Sightseeing in Delhi

Dear friends and family,

Thanks for the all the supportive messages and greetings. They're great to get when you're on the road.

Ready for our cooking class. Noorul is the travel agent/owner of Grand Trip Planner, and Faheen, his wife, is the cooking teacher. Faheen had a background in science, but cooking was her passion. Noorul is a former IT guy who quit his job to start a travel service. When Faheen either quit her job or couldn’t find a job she liked, I wasn’t quite sure, Noorul started a web site for her so she could try her hand at her true interest and passion, cooking, and it’s been blockbusters ever since. Also she is very happy she can take care of her small son at home. I heard this and quite a bit more from Faheen whose English is really quite good.

Faheen explaining some of the many spices used in Indian cooking.

Faheen's small kitchen

Really, you have to admire these two young people who quit their secure careers and started their own businesses. Faheen is so enthused about all her successes: she has given cooking classes out of her small apartment to international chefs, is going to be featured in a regular radio program, wants to take baking classes in Italy and France. Recently her visa was turned down, and she lost money on her tickets and reservations. The family is Muslim, and Italy is nervous about granting visas. 

Frying onions in mustard oil on the left, paratha cooking on the right. Making the parathas (and hearing Faheen's story) was probably my favorite part.

Our vegetarian meal: an absolutely delicious cauliflower and potato dish, parathas, roti, daal, rice pulao, chai. We found out we had been making our chai in exactly 100% wrong order. The table is set for 3, not 4. We could not convince Faheen to eat with us. Her husband Noorul came and ate with us, but she would not. It seemed so strange in an otherwise so confident and forward-thinking young woman. It's all a real education for us. This family is Muslim, although they did not stop to pray when the call to prayer was sung; our driver is Hindu, who today was telling us about the untouchable caste as we had asked him; the guides have been Hindu, and an antique dealer we met yesterday was Jain, the most pacifist religion of all, literally wouldn't hurt a fly religion.

Noorul, Faheen's husband, seems a decent, hard-working guy. His little travel agency put together a great trip for us at the last moment. I was about to cancel the trip as I was too busy to plan anything or make any arrangements.

Staggered home, very jet-lagged, and awoke the next morning ready for sightseeing.

Young street performers, dancing literally in the street, the crazy, wild, free-for-all streets of Delhi.

It never hurts to ask for more, I guess.

The truly spectacular Qutab Minar, the tallest all-stone tower in the world, at least according to our guide. This is a survivor from an earlier civilization in Delhi.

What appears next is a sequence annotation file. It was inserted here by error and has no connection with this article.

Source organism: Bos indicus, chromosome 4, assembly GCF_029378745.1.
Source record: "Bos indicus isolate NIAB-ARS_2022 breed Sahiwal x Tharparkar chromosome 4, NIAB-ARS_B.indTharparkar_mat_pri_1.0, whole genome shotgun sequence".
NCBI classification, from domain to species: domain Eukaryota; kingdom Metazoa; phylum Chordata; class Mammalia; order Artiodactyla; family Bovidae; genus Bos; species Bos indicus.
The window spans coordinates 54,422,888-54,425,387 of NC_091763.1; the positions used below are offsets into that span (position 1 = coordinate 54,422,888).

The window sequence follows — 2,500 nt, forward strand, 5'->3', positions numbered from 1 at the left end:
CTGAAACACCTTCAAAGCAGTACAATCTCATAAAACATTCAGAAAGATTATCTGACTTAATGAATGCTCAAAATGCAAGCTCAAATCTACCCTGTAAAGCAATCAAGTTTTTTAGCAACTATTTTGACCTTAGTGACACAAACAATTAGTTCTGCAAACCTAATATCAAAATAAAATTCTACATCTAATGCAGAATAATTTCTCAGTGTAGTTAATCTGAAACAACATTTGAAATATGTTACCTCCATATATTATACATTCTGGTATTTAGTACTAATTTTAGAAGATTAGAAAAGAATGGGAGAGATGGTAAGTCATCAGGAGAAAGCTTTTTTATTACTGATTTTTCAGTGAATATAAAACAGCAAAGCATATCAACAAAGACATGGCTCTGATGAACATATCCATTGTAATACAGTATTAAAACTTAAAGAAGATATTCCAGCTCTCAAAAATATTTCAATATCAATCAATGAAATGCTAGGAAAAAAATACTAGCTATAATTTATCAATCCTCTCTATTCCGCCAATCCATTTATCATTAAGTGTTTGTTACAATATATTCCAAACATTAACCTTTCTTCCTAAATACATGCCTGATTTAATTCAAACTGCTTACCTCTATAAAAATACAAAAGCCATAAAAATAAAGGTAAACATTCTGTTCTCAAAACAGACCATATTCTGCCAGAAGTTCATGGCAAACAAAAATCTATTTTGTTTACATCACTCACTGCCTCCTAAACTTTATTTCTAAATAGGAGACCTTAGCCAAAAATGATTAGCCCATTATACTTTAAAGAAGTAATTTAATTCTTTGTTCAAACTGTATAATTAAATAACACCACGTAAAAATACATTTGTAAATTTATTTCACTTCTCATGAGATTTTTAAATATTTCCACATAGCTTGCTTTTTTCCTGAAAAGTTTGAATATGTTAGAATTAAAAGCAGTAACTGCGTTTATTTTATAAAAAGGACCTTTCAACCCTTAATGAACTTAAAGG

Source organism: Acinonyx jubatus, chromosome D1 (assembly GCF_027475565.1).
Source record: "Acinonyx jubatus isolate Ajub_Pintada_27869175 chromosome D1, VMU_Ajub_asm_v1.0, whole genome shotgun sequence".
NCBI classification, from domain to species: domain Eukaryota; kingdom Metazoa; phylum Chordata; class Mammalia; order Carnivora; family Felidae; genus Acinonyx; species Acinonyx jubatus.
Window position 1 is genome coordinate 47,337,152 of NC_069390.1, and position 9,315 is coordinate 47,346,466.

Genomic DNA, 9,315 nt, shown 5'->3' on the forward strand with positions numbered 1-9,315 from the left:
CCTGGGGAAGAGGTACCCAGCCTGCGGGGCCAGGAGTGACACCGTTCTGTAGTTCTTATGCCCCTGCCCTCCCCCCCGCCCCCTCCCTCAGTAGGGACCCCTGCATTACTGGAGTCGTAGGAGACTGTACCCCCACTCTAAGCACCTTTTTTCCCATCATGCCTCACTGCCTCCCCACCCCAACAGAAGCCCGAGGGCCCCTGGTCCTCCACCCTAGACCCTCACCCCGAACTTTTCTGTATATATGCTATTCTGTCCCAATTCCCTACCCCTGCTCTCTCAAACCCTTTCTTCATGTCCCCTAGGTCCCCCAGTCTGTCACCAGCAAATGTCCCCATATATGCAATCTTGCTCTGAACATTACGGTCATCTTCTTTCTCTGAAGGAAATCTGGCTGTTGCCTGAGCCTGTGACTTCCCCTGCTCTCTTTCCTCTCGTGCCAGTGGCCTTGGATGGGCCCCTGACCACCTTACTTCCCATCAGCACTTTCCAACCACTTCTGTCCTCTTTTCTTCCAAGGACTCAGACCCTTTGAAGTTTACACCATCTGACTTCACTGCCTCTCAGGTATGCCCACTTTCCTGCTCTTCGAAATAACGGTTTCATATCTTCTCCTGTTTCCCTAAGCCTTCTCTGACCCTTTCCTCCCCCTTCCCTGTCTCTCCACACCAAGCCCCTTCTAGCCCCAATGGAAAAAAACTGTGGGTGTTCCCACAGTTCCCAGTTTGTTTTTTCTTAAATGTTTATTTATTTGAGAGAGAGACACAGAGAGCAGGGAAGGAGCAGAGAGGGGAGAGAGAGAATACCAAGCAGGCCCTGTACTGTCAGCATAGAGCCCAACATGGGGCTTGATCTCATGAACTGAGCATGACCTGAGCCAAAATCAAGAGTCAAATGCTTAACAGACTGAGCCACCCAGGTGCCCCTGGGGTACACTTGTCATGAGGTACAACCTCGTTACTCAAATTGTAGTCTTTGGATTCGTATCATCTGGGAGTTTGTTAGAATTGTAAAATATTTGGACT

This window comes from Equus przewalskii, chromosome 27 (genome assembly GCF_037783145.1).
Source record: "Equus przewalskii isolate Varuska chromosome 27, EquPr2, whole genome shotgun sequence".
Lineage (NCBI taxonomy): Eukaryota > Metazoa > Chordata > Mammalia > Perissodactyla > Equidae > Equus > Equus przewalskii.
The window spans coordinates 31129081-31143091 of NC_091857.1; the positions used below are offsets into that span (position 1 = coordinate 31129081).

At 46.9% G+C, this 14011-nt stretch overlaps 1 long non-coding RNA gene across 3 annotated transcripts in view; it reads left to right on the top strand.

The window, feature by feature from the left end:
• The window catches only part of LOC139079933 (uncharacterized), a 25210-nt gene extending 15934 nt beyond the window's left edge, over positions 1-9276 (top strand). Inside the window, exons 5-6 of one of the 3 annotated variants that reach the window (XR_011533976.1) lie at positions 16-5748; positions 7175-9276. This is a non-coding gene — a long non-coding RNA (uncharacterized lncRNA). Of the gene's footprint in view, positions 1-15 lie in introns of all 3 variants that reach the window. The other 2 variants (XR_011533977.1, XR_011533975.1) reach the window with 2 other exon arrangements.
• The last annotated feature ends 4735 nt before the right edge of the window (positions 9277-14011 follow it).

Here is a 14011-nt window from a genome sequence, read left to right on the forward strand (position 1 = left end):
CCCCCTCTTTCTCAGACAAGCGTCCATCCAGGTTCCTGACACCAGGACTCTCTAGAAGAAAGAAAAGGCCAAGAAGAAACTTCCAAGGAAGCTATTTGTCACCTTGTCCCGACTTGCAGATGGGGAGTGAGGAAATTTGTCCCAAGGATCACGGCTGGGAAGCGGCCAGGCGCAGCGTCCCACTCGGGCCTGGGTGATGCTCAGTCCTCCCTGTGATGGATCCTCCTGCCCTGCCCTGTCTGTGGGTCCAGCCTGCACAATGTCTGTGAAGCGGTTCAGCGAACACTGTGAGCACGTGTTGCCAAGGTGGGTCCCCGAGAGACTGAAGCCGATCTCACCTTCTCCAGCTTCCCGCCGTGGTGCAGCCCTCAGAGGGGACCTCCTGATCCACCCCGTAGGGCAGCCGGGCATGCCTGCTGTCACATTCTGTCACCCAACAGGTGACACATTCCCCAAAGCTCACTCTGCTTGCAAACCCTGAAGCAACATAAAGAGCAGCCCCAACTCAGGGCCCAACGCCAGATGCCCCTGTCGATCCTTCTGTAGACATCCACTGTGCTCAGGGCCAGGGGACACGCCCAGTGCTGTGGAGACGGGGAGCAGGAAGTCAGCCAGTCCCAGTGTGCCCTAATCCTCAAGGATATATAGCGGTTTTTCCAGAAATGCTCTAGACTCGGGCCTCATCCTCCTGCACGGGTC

Qutub Minar with airplane

It struck me as so otherworldly; as in civilizations from another planet, sci-fi, Middle Earth.

The flutes of the columns are rounded and angled alternately. It's obviously been restored; I think that actually adds to the strange aura. It does not look at all contemporary. The calligraphy is Muslim-Mughal and some of the motifs are Hindu and Buddhist.

Don is very pleased with his new camera RX1RII (Sony); captures great detail. This is the actual detail found in the photograph above.

Green parrots perched on the ruins at Qutab Minar.

You'll be seeing a lot more pictures of us together (maybe not an improvement) as we often have a guide and a driver in tow. We could truthfully do without the guides so far, although they've been nice fellows. The driver is essential, unless you are really good at bargaining for taxis and driving through a true expression of chaos theory where the butterfly is thrown into the storm and somehow survives unscathed. Don't even think about driving yourself in India. 

Our guide tells us, with just a hint of rancour, that the columns were confiscated from older Hindu temples and used by the first Muslim emperor of Delhi, Qutab-ud-din Aibak, in 1200.

These ladies from Assam (NE India, famous for tea) wanted to have their picture taken with me, so Don took one also. 

Crowding around to look at the above picture.

This iron column is over 1400 years old. It dates from the 400's. Mysteriously, it has almost no rust over its long life. Scientists are not sure why.

Humayan's Tomb, built in this Mughal emperor's honor through a consolidated effort of a couple or few of his widows.

I love these structured gardens, parterre, Indian style or Mughal style. I also love totally unstructured gardens.

Our guide, Khashi, took this photo. He's really pretty good.

Humayan's marble sarcophagus

The beautiful carved stone screening in the windows, from the inside.

And from the outside.

Down twisting streets to Agrasen ki Baoli, a stepwell or baoli, designed to collect water in days past. Fascinating to think this could fill with water; the people would go down the over 100 steps to the water level. It seems like it must have been a mammoth project, but these stepwells are scattered throughout India.

Fine moustache specimen

Our new friend, Meeta Sandeep, a designer and owner of People Tree which makes hand-blocked fabrics, using traditional techniques and natural dyes. We met her through Sarah Khan. Just finished a fabulous meal at Gulati's. Unfortunately, none of the pictures of the food turned out, which won't disappoint some of you.

Love from India,

Era and Don